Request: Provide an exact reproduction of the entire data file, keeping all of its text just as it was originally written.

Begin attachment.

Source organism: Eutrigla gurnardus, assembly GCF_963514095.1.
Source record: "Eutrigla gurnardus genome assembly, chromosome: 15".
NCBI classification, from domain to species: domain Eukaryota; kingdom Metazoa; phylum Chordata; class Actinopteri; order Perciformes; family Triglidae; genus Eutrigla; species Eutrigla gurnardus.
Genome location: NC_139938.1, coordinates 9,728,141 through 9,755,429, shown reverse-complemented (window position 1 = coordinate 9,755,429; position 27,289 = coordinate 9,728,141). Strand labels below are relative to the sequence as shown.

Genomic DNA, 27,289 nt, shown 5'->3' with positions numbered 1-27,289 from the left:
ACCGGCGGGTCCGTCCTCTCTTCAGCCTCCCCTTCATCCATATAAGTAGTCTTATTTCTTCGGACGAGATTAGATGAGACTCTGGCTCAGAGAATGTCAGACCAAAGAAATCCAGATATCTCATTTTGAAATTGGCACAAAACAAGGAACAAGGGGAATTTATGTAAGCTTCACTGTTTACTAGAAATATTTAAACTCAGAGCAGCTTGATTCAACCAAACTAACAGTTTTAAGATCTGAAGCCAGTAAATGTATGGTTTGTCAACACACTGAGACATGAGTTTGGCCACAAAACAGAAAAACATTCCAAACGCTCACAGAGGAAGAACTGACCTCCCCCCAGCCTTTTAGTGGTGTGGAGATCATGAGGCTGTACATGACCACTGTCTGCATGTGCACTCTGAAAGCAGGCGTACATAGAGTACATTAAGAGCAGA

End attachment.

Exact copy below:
Source organism: Eutrigla gurnardus, assembly GCF_963514095.1.
Source record: "Eutrigla gurnardus genome assembly, chromosome: 15".
NCBI classification, from domain to species: domain Eukaryota; kingdom Metazoa; phylum Chordata; class Actinopteri; order Perciformes; family Triglidae; genus Eutrigla; species Eutrigla gurnardus.
Genome location: NC_139938.1, coordinates 9,728,141 through 9,755,429, shown reverse-complemented (window position 1 = coordinate 9,755,429; position 27,289 = coordinate 9,728,141). Strand labels below are relative to the sequence as shown.

Genomic DNA, 27,289 nt, shown 5'->3' with positions numbered 1-27,289 from the left:
ACCGGCGGGTCCGTCCTCTCTTCAGCCTCCCCTTCATCCATATAAGTAGTCTTATTTCTTCGGACGAGATTAGATGAGACTCTGGCTCAGAGAATGTCAGACCAAAGAAATCCAGATATCTCATTTTGAAATTGGCACAAAACAAGGAACAAGGGGAATTTATGTAAGCTTCACTGTTTACTAGAAATATTTAAACTCAGAGCAGCTTGATTCAACCAAACTAACAGTTTTAAGATCTGAAGCCAGTAAATGTATGGTTTGTCAACACACTGAGACATGAGTTTGGCCACAAAACAGAAAAACATTCCAAACGCTCACAGAGGAAGAACTGACCTCCCCCCAGCCTTTTAGTGGTGTGGAGATCATGAGGCTGTACATGACCACTGTCTGCATGTGCACTCTGAAAGCAGGCGTACATAGAGTACATTAAGAGCAGA